Trust board slammed for Stafford Hospital’s ‘shocking’ care failings
By Vivienne Russell
| 6 February 2013
A focus on cost-cutting led to ‘shocking’ failures in the patient care provided at Mid-Staffordshire NHS Foundation Trust, the public inquiry into the issue has concluded.
Robert Francis’s report, published today, found patients at the trust’s Stafford Hospital were routinely neglected. Examining the care provided between January 2005 and March 2009, Francis said the most basic of needs, such as help with using the bathroom, eating and drinking, were overlooked.
At times, patients were left unwashed for up to a month and visiting family members frequently had to help patients feed themselves or change dressings. Pain relief was often provided late and in the worst cases not given at all and patients were too often discharged before they were ready to go home, leading them to be re-admitted.
‘I heard so many shocking stories of care,’ Francis said. ‘They were people who entered Stafford Hospital and rightly expected to be well cared for and treated. Instead, many suffered horrific experiences that will haunt them and their loved ones for the rest of their lives.’
Budgetary pressures at the trust played their part, the inquiry said. A financial crisis at the end of 2006/07 led to a need to find cuts of £10m. The workforce reduction programme that ensued was not necessarily the only way to achieve the savings, the report said. It also criticised the way the cuts were implemented.
‘It certainly need not have happened without the involvement of staff and the various departments. Instead, a top-down proposal was launched with departments having to identify cuts to fit the predetermined budget.’
This focus on financial savings also led the board to reconfigure wards in an ‘essentially experimental and untested scheme, whilst continuing to ignore the concerns of staff’.
Francis criticised the trust’s board for being ‘disconnected’ from what was happening on the ground at the hospital, relying on apparently favourable external reports from the Healthcare Commission (the then NHS watchdog), but dismissing feedback from staff and patients and the findings of internal assessments. The action it did take was ‘inadequate’ and lacked the necessary sense of urgency.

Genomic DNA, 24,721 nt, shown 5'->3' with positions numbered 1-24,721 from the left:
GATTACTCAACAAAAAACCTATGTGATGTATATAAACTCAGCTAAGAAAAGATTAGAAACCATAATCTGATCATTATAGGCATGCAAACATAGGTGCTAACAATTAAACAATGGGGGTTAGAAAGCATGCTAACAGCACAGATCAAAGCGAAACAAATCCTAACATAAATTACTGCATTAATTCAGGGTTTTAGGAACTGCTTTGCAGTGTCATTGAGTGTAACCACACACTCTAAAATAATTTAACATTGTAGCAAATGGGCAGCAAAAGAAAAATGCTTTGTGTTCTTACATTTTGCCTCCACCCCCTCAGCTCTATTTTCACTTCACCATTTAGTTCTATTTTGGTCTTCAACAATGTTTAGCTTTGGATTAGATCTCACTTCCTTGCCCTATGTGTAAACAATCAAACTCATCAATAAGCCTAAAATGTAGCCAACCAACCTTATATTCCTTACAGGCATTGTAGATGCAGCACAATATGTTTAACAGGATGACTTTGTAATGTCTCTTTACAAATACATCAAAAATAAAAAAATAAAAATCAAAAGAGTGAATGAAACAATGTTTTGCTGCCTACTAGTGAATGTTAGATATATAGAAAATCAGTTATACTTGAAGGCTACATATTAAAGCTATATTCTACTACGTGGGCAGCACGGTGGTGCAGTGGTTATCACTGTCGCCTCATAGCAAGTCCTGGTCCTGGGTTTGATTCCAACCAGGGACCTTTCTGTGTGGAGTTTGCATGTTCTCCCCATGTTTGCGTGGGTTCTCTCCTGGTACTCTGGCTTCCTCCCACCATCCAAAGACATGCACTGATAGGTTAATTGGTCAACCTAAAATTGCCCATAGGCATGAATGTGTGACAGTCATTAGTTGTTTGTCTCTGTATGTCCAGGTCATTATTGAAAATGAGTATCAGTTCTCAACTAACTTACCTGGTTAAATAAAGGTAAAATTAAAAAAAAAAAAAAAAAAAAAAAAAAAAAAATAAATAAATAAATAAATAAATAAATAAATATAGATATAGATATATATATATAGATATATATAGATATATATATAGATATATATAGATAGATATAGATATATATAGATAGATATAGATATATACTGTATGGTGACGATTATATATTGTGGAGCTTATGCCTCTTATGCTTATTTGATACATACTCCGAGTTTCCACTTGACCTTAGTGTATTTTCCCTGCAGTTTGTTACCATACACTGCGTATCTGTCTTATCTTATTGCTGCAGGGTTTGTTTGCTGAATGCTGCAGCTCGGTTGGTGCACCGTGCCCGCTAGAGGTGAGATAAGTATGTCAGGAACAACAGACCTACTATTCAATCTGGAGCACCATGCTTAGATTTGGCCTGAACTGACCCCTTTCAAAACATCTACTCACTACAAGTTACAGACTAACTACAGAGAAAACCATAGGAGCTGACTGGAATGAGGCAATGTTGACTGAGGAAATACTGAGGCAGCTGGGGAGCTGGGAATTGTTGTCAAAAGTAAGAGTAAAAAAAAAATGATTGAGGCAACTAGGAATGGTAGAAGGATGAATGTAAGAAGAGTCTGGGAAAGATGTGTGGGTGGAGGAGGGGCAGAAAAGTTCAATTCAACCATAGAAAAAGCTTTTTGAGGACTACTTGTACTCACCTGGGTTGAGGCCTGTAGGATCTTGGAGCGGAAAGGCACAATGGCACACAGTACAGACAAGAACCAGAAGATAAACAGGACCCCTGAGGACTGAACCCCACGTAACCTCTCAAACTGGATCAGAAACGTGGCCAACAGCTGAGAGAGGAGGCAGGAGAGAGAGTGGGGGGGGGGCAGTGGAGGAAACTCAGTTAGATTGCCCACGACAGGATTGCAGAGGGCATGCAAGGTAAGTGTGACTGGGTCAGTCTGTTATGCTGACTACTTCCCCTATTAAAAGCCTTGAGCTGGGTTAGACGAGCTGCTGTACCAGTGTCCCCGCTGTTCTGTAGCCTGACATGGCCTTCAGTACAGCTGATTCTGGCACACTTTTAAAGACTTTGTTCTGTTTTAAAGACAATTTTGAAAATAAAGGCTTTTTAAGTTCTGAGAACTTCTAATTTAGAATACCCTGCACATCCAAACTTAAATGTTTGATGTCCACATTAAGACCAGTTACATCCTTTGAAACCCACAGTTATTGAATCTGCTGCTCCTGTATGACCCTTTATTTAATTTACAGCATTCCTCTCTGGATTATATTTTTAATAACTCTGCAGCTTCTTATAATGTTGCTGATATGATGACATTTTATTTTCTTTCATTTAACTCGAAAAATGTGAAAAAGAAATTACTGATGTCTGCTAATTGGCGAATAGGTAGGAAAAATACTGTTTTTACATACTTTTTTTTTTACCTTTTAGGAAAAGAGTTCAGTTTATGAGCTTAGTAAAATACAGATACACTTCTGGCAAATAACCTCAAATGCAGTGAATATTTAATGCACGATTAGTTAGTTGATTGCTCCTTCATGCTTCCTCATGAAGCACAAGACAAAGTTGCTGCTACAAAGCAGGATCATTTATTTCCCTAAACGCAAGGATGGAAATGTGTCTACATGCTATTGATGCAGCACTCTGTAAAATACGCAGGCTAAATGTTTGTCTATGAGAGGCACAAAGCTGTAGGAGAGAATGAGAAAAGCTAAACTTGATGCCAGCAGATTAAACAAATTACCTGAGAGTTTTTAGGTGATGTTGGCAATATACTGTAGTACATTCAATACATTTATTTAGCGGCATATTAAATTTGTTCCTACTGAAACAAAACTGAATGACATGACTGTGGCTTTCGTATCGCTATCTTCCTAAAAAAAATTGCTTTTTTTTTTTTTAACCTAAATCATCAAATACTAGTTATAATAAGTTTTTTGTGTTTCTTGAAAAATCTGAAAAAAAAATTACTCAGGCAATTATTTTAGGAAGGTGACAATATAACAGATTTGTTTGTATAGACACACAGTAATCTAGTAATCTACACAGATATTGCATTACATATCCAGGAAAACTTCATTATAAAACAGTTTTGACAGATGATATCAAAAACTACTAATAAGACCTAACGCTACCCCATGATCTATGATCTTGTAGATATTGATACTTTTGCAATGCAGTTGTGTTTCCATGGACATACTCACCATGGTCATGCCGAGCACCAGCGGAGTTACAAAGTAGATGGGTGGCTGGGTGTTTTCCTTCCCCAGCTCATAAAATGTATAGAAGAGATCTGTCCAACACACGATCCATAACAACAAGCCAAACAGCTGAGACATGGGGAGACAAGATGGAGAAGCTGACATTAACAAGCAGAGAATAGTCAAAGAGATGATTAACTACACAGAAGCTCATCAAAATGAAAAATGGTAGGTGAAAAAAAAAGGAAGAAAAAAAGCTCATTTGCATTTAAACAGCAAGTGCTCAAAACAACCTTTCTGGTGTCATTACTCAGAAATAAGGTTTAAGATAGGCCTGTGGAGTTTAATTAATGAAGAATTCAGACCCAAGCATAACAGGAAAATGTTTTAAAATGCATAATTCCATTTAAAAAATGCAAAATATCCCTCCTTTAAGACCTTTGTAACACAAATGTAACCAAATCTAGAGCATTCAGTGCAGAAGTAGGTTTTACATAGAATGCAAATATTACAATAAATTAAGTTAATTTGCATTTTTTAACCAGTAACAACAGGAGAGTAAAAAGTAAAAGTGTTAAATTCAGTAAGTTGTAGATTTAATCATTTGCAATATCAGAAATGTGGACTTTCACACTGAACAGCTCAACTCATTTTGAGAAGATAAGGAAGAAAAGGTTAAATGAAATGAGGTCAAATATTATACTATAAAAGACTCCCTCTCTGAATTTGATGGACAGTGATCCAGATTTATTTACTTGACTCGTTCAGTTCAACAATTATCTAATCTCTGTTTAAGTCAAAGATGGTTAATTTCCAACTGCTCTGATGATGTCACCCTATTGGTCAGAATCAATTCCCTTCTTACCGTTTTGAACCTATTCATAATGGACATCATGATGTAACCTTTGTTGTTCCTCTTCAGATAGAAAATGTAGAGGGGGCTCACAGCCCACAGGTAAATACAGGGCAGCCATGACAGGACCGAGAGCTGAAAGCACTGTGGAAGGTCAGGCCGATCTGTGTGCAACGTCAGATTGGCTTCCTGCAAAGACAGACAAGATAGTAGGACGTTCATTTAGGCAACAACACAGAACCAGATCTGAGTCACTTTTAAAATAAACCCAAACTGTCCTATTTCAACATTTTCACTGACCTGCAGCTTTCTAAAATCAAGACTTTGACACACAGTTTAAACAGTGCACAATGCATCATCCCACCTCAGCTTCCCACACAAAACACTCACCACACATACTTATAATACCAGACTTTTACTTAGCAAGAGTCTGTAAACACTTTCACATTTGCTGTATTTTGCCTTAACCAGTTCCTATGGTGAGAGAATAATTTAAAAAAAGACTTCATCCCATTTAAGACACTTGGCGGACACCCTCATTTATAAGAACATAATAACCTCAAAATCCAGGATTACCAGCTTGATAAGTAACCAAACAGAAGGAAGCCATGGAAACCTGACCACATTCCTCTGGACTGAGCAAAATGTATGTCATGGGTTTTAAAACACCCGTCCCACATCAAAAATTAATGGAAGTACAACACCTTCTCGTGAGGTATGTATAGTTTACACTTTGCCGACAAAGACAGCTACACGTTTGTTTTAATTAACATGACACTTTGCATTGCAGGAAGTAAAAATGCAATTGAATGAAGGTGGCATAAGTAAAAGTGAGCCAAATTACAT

The inquiry made a total of 18 recommendations for the trust, the wider NHS and the government. These included a review by Monitor of the trust’s foundation status, support for whistle-blowers and a re-evaluation of staff training programmes.
But Francis said the hospital should remain open and acknowledged that its new executive team had made a ‘successful start’ in improving the safety and quality of care.
Responding to the findings, Lyn Hill-Tout, chief executive at Mid-Staffordshire, offered an unreserved apology that the board and individuals working at the trust failed to uphold care standards.
‘The report is rightly damning of Mid-Staffs at that time,’ she said. ‘We have learnt the hard way. We have learnt from that experience and, through listening to the inquiry witnesses, our patients, staff and local community, we try every day to continue to improve the care we provide to our patients.’
She added: ‘There is now independent evidence that the quality of care given to patients at Stafford Hospital has improved considerably over the last few years. These improvements have resulted in reduced mortality rates, low hospital-acquired infection rates and fewer serious complaints.
‘However, we know we still do not get everything right all of the time and are not complacent. As Robert Francis has outlined, many important changes are needed in the NHS, particularly personnel and collective responsibility for ensuring safe, good care to our patients.’